PlayStation 5’s ‘total backward compatibility’ just might happen
According to a tweet by @PSErebus, who has leaked reliable information before, Sony might have achieved more than just PlayStation 4 backwards compatibility.
Sony has already confirmed that they are investing heavily in backwards compatibility, hoping for full backwards compatibility with PlayStation 4 – and if @PSErebus is right, they’re aiming for full PlayStation 3 and PlayStation 2 compatibility as well.
But do dreams really come true?
This would be a huge change for the industry as a whole, both since no other platform has ever offered this kind of backwards compatibility, and because it would suddenly make every publisher’s back catalogue relevant again in the blink of an eye.
PlayStation 5 is currently scheduled to launch in time for the Holidays of 2020, featuring not just better graphics, but quicker loading times, high-capacity blu-rays and a new DualShock controller. Let’s hope it also manages to bridge Sony’s past and future.
Time For A Quick Daily Quiz?
What year did EGX launch?
The answer will be revealed at the end of this issue!
Ghost Parade marches onto PC, PlayStation 4 and Switch
Ghost Parade is about about a young girl named Suri who gets lost in the woods. The side-scrolling action game from Lentera Nusantara Studio teams you up with 30 ghostly companions based on Indonesian mythology and folklore as you fight your way out of the forest.
Stellaris: Galaxy Command gets pulled over ‘artwork theft’
Paradox Interactive just launched Stellaris: Galaxy Command, the mobile version of their sci-fi grand strategy series. Unfortunately, the game contained some artwork that had been used without the creator’s permission, so Paradox had to halt the maiden voyage. Paradox will “perform a full content sweep and ensure this issue is resolved,” so Stellaris: Galaxy Command will remain in drydock for a little longer.
Remembering ECTS – the European Computer Trade Show
EGX 2019, the UK’s biggest videogame show, starts today. Unlike E3 and TGS, there are usually no big announcements, but it often features the first chance to play many major new titles. Before EGX was established, the biggest trade show in the UK – and actually in all of Europe – was ECTS, the European Computer Trade Show.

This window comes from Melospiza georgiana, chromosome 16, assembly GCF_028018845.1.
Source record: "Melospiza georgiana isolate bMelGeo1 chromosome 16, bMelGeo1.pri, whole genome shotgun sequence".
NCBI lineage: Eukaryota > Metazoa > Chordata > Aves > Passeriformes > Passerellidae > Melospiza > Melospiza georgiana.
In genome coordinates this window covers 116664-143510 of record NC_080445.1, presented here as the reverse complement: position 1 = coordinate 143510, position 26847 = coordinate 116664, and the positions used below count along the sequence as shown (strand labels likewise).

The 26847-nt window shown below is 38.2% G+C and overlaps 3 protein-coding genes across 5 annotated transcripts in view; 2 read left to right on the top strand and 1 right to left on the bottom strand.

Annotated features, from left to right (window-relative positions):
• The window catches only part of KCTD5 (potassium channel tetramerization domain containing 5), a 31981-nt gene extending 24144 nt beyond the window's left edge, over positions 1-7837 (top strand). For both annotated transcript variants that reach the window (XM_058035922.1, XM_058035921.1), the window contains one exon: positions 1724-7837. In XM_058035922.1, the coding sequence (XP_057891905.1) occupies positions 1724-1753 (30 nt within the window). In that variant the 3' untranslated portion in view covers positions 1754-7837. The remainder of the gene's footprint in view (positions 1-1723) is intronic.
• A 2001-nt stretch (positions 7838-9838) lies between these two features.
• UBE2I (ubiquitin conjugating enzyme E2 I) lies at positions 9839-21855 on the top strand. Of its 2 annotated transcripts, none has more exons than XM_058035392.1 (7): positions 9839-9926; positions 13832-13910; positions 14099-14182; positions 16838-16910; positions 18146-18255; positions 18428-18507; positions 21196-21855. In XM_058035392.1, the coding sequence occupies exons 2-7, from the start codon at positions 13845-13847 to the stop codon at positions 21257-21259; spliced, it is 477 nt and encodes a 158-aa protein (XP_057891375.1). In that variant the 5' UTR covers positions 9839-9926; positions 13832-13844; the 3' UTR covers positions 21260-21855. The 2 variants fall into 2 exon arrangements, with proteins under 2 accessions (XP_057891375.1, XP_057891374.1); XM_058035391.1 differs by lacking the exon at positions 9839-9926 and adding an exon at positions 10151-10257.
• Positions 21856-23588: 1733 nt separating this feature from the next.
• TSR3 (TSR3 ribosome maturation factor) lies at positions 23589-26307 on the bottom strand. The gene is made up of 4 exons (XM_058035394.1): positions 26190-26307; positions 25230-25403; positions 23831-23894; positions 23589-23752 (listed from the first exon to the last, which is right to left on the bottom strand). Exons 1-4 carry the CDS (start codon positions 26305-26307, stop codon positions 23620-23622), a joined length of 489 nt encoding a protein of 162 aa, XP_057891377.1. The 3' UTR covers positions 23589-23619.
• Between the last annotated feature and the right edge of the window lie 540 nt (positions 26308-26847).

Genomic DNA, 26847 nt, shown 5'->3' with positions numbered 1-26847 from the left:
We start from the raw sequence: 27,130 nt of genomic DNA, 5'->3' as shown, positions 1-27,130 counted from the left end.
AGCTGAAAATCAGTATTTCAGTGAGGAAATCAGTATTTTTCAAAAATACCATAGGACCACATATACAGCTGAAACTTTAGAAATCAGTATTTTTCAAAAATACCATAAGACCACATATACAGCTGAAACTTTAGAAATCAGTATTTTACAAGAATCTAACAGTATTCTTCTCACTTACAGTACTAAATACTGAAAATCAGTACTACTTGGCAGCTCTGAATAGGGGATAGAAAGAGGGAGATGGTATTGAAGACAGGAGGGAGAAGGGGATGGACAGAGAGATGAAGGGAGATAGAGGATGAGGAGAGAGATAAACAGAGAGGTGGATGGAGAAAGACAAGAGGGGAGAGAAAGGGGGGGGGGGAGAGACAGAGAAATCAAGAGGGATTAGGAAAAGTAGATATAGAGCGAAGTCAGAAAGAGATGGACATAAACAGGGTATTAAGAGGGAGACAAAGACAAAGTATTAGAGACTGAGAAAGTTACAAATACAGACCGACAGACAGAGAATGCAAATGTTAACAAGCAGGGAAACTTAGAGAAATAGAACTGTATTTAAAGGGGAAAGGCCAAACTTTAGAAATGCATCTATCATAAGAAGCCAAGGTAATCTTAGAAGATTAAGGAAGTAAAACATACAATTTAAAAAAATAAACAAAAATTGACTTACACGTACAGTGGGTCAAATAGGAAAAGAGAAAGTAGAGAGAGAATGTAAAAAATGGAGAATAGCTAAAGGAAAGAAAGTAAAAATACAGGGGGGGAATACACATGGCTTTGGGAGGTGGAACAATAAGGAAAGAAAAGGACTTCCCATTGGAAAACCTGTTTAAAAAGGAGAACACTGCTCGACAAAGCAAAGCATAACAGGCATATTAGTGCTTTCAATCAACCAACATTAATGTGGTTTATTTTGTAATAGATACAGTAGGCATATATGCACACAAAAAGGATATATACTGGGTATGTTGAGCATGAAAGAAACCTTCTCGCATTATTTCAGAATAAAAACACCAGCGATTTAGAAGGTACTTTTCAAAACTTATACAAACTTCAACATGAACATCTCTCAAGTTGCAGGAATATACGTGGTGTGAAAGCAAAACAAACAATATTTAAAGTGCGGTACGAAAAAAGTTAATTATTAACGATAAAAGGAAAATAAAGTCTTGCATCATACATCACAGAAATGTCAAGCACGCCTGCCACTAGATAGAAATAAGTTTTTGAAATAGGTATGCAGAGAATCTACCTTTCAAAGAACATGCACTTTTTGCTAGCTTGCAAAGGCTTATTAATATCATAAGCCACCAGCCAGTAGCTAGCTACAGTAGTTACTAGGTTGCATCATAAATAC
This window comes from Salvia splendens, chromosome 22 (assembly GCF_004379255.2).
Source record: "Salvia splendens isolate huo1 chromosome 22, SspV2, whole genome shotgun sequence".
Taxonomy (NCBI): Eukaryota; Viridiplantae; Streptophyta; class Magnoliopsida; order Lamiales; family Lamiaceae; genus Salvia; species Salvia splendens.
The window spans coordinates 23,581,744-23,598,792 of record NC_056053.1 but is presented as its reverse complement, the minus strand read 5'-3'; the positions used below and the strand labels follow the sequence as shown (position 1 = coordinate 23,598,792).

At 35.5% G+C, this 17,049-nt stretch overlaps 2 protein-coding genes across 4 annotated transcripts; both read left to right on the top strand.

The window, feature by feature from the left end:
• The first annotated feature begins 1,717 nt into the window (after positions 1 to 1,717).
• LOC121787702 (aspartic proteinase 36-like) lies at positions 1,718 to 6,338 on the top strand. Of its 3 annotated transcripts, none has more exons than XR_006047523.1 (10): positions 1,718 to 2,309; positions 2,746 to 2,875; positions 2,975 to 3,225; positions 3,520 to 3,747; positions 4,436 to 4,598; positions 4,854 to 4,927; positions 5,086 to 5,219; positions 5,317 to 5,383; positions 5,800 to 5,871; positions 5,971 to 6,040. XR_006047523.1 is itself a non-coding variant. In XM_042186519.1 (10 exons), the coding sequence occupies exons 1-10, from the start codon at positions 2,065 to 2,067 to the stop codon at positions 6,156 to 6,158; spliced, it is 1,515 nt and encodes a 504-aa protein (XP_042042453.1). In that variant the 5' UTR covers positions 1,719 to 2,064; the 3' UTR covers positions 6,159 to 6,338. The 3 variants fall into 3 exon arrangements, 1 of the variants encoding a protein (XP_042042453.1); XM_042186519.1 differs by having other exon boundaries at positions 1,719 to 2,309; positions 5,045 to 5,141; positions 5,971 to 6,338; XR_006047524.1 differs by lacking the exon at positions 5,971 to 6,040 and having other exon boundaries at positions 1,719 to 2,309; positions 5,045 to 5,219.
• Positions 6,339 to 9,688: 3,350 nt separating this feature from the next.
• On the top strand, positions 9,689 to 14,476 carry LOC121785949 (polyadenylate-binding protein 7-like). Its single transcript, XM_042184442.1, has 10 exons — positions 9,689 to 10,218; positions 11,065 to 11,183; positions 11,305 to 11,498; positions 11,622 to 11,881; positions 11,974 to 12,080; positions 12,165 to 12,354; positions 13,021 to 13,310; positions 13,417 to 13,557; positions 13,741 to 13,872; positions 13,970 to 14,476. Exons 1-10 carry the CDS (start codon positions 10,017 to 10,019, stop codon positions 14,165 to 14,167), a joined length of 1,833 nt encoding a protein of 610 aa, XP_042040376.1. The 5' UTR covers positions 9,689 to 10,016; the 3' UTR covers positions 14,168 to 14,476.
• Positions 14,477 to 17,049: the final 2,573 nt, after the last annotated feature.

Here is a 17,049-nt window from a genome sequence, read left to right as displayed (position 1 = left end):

Between 1988 and 2004, ECTS was the number of videogame trade show in Europe, and while EGX and GamesCome are consumer-oriented affairs, the ECTS was more like E3: Strictly business people and journalists.While ECTS never got as big as E3, it was still the kind of show where companies made big announcements.
ECTS started losing its mojo in 2001, as the company running the show – CMP – introduced the European Game Developers Conference. Unfortunately, things didn’t work out for CMP and they pulled the plug on both shows in 2005. A few smaller events tried to fill the void, and EGX eventually took the throne – although it’s more of a consumer than trade show.
Riot Games unveils 6 new projects, most League of Legends related
Riot Games is up to more than just League of Legends, unveiling six new projects. Most of them are based on League of Legends, like League of Legends: Wild Rift – a console and mobile MOBA – and Legends of Runeterra, a free-to-play card game along the lines of Hearthstone.
If it ain’t broke, don’t fix it – just add genres
The other projects are simply known by simple codenames: Project L is a 1v1 fighting game like Street Fighter, while Project F “explores the possibilities of traversing the world of Runeterra with your friends.”
Project A is billed as a “stylish, competitive, character-based tactical shooter for PC,” that will undoubtedly go head-to-head against Overwatch. A mobile version of their autobattler Teamfight Tactics was also announced – and a brand-new IP “set on a beautiful near-future Earth”